Uncle Rock – Dagoberto Gilb

In “Uncle Rock,” Dagoberto Gilb writes a short story that is sparse and to the point.  The story is basically a coming of age story.  Erick, the main character, is eleven and being raised by his beautiful single mother in L.A.  She’s immigrated from Mexico, and he has no real sense of Mexico.  I’m not even sure if Erick has any dialogue in the story.  He never talks to any of her boyfriends, and lies about his family life out of shame.

There is one man in his mother’s life who keeps coming back, named Roque.  A nice change of pace, Roque, is at heart a good man who is kind to both Erick and his mom.  It could have been easy to make the character a jerk, but that would be a different kind of story.  Instead, Roque, is a pushover.  He loves Erick’s mom, but is not flashy like the men she sometimes dates.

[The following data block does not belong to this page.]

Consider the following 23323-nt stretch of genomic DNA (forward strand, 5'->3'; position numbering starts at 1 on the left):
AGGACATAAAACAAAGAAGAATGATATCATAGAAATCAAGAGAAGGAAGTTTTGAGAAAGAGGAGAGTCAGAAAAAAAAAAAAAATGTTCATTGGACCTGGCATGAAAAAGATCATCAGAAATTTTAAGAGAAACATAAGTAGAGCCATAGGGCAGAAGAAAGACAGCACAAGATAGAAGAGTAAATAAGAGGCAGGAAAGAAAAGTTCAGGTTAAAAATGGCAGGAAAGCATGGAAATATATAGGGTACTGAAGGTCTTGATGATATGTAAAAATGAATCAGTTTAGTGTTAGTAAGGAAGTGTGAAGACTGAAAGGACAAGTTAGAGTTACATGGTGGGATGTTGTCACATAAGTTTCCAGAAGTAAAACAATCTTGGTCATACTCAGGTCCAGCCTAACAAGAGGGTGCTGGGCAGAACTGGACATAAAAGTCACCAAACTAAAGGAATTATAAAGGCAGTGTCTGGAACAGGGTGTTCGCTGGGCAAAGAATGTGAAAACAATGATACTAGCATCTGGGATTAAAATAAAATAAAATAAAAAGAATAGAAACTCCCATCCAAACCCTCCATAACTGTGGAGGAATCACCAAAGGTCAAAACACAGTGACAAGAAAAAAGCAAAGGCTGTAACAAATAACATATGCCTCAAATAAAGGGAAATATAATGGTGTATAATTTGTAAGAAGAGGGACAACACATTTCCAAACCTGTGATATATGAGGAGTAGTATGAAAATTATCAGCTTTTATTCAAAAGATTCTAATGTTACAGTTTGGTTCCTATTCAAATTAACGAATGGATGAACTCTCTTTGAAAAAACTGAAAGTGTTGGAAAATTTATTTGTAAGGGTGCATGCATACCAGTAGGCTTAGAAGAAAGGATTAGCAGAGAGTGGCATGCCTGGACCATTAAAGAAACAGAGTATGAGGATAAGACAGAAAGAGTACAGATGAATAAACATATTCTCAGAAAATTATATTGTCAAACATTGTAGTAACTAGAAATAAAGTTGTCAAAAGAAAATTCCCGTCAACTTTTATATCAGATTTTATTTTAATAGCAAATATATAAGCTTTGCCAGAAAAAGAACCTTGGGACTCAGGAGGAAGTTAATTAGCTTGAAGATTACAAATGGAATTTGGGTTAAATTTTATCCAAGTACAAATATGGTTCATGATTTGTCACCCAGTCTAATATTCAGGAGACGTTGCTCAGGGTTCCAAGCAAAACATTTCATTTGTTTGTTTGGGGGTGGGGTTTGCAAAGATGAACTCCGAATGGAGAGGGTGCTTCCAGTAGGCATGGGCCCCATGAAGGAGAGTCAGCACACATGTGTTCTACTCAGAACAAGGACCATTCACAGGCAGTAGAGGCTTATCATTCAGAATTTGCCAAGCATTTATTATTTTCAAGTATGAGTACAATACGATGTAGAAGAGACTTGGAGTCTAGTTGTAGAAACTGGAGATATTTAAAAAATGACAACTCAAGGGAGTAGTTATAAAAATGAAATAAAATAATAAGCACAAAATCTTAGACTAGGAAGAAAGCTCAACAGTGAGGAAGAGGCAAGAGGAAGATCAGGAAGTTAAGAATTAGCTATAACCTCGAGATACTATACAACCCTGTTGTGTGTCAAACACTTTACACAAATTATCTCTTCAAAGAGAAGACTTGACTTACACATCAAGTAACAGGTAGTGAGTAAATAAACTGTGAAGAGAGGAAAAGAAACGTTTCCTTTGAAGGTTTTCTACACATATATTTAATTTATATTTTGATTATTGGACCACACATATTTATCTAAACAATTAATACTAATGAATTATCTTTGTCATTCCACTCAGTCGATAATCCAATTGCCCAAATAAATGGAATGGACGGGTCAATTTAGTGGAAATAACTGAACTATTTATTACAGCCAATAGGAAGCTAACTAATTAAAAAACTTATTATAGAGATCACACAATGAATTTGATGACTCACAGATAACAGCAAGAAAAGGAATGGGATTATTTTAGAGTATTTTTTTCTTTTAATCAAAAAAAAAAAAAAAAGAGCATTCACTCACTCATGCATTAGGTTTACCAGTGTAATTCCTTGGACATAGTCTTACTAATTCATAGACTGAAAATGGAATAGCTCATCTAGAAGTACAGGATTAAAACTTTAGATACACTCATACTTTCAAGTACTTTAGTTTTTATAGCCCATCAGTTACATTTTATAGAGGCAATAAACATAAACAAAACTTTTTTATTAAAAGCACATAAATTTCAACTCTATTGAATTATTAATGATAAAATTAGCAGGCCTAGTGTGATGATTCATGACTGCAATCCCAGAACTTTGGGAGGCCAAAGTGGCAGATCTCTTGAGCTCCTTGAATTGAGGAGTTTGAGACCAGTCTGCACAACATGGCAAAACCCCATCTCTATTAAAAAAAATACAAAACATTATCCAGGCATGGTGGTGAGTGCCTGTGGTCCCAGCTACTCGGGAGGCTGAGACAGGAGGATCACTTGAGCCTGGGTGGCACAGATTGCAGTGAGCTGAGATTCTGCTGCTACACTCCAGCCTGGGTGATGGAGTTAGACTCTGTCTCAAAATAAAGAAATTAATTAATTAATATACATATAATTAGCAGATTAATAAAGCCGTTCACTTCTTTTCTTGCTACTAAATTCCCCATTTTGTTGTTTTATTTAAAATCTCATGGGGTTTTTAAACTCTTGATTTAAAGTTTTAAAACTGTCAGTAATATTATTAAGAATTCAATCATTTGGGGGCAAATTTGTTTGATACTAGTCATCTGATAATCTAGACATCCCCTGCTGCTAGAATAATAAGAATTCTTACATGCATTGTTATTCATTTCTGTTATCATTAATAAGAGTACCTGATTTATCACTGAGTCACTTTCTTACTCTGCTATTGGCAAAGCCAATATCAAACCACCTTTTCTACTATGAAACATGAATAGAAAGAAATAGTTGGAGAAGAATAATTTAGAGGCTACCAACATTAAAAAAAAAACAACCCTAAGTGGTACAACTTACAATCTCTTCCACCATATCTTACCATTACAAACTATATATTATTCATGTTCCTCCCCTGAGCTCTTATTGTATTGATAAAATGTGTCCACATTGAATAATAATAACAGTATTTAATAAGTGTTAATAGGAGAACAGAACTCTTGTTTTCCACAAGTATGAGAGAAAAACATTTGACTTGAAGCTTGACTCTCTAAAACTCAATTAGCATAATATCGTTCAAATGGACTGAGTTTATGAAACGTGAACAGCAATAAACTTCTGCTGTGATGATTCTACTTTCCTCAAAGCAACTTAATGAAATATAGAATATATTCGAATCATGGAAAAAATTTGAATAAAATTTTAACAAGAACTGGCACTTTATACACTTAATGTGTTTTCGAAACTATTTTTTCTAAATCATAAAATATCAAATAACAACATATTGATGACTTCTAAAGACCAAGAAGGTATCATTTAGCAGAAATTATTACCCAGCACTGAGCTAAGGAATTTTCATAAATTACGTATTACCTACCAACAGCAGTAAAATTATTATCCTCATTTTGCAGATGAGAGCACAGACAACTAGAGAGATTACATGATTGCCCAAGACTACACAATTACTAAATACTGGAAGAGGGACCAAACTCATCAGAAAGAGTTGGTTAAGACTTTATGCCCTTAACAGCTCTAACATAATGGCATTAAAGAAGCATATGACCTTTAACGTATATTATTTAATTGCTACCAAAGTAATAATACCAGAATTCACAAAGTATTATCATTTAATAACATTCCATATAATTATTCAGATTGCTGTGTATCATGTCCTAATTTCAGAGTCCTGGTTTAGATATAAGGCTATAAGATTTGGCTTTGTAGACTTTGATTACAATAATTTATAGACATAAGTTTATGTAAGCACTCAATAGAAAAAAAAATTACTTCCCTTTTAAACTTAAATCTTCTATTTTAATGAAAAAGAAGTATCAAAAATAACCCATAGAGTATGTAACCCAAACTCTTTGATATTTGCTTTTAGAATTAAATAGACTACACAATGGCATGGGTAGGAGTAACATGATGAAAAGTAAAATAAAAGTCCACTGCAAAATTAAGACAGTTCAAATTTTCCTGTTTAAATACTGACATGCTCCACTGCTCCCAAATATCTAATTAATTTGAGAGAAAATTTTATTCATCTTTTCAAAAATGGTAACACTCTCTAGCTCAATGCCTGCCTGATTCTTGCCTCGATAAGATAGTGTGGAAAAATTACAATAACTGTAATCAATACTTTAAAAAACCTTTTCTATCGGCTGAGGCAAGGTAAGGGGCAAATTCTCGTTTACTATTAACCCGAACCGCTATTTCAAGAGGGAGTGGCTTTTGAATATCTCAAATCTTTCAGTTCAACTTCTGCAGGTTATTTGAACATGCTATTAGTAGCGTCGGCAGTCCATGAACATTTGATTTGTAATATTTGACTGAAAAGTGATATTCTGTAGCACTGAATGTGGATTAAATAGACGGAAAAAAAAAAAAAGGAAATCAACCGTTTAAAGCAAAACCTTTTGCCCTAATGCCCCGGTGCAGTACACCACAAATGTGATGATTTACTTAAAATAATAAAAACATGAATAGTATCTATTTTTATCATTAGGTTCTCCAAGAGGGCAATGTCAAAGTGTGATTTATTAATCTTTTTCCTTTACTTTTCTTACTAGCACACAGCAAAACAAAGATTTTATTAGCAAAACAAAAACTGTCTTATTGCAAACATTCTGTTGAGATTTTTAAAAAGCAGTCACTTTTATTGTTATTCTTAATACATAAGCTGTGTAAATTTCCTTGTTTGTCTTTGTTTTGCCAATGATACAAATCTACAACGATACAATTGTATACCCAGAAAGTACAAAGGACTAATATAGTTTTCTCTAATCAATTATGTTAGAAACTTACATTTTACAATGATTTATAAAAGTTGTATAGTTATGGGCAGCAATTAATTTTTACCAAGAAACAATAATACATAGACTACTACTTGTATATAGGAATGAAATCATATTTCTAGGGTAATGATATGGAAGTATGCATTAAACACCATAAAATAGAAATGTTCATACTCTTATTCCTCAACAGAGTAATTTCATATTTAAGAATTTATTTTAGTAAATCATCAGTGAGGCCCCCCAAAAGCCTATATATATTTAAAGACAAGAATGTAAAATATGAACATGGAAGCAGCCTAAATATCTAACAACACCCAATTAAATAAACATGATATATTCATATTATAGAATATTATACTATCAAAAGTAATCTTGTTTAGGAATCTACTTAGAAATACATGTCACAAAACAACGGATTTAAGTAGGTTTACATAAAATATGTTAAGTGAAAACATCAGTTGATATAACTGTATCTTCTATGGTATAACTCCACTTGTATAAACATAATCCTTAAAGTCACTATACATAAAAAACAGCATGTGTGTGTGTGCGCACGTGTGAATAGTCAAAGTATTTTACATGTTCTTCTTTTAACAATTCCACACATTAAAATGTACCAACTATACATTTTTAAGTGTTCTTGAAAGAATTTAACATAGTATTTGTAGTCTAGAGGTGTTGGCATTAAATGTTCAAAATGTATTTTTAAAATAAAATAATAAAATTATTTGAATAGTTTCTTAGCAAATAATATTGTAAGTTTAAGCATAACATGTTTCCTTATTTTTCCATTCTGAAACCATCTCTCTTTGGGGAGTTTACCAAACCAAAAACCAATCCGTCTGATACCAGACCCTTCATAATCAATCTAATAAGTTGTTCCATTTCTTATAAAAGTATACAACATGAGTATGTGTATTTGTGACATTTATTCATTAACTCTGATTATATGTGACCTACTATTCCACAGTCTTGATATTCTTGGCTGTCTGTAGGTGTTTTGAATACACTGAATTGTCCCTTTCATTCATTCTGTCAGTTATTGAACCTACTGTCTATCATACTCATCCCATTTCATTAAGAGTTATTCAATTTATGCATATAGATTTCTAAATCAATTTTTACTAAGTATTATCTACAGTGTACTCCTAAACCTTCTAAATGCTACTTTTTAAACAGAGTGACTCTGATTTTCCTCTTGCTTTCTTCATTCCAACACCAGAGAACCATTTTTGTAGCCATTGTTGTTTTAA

The moment this story loses me is when Roque takes Erick and his mom to a Dodger’s game.  They get to the game late, and wouldn’t you know it, a homerun is hit straight to Erick, who (bet you can’t guess it) catches it!  Never saw that one coming.  Luckily, Erick did.  The story ends with Erick growing up a little or appreciating Roque.  What works well is that it isn’t a shared moment, it’s Erick’s moment, and he doesn’t make a big deal about it.  Gilb writes it in a way that castes doubt on whether Erick even knows the statement he’s made.

Overall, this story is a quick read that has some good touches, but doesn’t carry the impact to keep a reader coming back.

2 thoughts on “Uncle Rock – Dagoberto Gilb”

  1. Pingback: PEN/O.Henry 2012: Dagoberto Gilb, “Uncle Rock” from The New Yorker, 5/10/10 « A Just Recompense

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